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to style an element. You can also do this with a slew of JavaScript methods, and honestly, it's
the same basic process with a different syntax (one of my JavaScript ah-ha moments). Being
able to natively access HTML from JavaScript and from CSS is one of the reasons
progressive enhancement has been such a successful development model. It allows a point of
reference to guide us and to serve as a reminder as we develop a project, so we don't “ cross
the streams .
But, as you move forward with JavaScript and build applications with highly interactive
elements, it gets harder to not only keep HTML out of your JavaScript, but also to catch
yourself before injecting style information into a document. Of course, the case for not injecting
style with JavaScript certainly isn't a binary one (yes/no, true/false, 0/1); there are plenty of
cases where you might need to apply styles progressively, for example, in a drag and drop
interface where positioning information needs to be constantly updated based on cursor (or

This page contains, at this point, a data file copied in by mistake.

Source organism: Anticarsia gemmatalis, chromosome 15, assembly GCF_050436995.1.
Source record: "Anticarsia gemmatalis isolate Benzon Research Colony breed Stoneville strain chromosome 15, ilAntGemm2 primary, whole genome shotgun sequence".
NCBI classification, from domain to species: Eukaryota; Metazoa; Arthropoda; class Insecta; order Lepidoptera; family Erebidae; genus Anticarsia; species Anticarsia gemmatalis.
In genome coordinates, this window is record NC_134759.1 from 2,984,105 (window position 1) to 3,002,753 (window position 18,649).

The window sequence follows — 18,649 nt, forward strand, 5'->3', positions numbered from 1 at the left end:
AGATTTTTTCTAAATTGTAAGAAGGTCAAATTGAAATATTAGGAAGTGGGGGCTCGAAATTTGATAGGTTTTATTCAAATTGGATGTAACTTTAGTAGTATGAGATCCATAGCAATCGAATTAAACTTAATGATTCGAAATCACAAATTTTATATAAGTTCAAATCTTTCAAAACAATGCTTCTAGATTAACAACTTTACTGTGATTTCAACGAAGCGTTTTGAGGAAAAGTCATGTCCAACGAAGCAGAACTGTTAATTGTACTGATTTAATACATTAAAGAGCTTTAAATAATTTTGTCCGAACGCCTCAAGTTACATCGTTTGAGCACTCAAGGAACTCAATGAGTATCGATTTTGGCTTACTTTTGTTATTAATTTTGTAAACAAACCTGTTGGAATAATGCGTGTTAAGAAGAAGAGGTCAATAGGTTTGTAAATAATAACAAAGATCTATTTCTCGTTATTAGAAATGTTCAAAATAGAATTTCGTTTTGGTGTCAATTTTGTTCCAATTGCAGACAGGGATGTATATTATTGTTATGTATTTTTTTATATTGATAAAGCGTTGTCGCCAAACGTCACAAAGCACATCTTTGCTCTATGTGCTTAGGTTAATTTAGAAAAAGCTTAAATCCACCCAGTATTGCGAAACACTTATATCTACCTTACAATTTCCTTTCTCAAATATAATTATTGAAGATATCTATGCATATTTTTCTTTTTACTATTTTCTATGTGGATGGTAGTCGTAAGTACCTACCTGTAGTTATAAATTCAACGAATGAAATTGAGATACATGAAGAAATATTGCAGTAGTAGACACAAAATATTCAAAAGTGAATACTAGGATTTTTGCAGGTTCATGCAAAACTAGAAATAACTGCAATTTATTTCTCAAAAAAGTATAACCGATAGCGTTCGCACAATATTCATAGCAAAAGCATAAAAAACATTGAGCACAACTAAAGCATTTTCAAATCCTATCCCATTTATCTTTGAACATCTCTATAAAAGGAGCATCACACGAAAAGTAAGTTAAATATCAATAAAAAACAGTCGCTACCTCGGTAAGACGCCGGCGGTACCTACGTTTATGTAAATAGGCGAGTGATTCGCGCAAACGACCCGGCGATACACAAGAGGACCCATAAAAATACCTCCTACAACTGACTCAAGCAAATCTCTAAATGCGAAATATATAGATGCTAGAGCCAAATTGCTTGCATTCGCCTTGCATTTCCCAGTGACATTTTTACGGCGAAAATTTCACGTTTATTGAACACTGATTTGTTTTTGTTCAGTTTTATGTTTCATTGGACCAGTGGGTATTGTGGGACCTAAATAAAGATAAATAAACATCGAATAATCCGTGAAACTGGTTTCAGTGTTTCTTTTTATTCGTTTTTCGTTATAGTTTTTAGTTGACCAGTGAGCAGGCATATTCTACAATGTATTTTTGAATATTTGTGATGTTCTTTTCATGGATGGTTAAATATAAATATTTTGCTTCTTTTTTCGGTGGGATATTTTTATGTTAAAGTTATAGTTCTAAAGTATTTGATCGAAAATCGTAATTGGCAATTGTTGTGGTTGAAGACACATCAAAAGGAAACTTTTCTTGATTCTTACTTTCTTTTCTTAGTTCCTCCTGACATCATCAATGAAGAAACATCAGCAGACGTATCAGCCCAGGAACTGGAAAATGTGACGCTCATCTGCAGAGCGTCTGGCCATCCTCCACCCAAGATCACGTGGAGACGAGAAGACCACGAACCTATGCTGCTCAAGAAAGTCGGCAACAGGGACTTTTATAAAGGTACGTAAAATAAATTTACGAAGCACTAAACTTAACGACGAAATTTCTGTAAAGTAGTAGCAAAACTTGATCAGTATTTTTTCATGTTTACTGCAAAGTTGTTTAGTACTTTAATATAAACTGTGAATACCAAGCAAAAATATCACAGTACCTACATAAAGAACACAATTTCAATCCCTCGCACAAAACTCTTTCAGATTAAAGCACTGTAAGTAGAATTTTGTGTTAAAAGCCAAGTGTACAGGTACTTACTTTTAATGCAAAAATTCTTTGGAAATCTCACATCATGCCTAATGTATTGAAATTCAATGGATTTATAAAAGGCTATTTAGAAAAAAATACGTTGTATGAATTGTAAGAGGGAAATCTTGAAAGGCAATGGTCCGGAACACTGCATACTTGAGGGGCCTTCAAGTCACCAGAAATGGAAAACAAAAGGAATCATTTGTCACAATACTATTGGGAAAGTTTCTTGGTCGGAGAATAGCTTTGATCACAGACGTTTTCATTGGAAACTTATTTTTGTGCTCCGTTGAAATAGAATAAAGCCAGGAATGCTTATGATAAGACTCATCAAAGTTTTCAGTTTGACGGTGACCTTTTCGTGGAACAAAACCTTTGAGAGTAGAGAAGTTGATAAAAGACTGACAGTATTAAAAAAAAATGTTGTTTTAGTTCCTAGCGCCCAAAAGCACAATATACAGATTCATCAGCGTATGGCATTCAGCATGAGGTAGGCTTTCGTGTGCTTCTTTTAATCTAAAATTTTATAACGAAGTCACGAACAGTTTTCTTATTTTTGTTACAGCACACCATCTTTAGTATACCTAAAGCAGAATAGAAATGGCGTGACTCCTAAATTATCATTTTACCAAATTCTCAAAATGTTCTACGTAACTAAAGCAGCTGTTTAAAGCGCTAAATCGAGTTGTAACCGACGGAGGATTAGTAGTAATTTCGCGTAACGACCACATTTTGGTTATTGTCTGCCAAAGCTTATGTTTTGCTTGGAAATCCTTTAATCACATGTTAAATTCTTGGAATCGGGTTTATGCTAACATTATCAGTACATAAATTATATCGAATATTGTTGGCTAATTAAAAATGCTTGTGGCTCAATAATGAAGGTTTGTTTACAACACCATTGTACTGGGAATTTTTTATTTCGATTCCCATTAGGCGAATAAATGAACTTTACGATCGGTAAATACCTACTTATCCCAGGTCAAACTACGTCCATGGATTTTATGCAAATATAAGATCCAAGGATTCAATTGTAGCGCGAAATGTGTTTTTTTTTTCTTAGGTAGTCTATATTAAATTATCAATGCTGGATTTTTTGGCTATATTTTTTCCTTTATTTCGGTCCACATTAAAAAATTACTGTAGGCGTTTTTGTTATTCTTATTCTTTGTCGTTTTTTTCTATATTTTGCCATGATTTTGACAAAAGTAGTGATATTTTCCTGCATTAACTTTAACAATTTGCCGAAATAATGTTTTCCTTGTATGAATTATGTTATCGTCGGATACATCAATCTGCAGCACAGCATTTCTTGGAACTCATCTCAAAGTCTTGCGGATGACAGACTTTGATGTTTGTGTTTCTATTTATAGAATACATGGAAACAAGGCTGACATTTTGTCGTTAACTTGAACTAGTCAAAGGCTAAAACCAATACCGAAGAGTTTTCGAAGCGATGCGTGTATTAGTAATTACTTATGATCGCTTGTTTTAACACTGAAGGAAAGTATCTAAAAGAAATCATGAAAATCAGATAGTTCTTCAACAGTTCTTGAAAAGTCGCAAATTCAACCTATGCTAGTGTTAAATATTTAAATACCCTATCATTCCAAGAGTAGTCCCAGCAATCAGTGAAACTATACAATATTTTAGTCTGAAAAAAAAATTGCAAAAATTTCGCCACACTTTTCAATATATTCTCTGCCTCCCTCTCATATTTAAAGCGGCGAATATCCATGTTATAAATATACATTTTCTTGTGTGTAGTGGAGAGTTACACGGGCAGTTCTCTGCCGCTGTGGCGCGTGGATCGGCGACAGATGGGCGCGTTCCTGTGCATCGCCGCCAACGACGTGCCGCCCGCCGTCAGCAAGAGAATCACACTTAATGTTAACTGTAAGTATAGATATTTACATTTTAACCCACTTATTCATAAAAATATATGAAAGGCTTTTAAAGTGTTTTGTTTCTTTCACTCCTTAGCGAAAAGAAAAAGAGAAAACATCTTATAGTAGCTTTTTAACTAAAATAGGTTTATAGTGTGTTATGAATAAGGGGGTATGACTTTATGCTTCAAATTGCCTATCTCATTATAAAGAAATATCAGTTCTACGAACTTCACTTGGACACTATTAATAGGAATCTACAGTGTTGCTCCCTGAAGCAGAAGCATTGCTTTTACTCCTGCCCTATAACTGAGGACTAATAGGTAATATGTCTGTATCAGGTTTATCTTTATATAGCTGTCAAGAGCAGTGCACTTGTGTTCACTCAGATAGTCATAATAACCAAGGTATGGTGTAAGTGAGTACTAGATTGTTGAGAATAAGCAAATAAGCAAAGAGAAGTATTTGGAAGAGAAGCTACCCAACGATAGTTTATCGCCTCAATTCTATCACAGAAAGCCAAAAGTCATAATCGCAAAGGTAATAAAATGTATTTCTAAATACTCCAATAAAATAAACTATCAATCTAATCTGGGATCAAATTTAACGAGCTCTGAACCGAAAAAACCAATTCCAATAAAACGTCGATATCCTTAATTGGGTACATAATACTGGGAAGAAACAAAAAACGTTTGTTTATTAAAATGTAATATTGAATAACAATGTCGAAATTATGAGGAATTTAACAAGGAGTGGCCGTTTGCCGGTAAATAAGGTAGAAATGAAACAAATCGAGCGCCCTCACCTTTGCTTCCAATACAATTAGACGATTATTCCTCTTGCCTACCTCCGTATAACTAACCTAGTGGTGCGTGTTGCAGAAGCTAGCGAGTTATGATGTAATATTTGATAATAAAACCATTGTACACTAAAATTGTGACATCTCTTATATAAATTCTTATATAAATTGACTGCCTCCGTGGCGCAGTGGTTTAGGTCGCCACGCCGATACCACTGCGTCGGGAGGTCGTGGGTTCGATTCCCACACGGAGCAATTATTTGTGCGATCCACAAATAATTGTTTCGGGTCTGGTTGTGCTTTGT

finger) position.
But generally speaking, you can safely house all the style information you need within
CSS and reference styles as reusable classes. This is a much more flexible model than
sprinkling CSS throughout a JavaScript file, and it very closely compares to the model of
adding style information into your HTML. We follow this model when it's only HTML and CSS,
but for some reason it has a tendency to fall apart once JavaScript gets added into the mix. It's
certainly something we need to keep an eye on.
A lot of front-end developers take real pride in having clean HTML. It's easy to work with, and
to certain super-geeks it can even be artful. It's great to have clean, static HTML, but what
good is that if your generated HTML is riddled with injected style and non-semantic markup?
By “generated HTML,” I'm referencing how the HTML looks after it's been consumed and
barfed back up after being passed around all those plugins and extra JavaScript. If step one to
having clean HTML and separated progressive enhancement layers is to not use a style
attribute, I'd have to say that step two is to avoid writing JavaScript that injects a style
attribute for you.
We can probably all agree that blindly using a technology is a terrible idea, and I think we're at
a point with jQuery where we are, indeed, blindly using a lot of the features without fully
understanding what's going on under the hood. The example I lean on pretty heavily for
keeping CSS out of my JavaScript is the behavior of jQuery's hide() method. Based on the
principles of progressive enhancement, you wouldn't code something with inline CSS like this:
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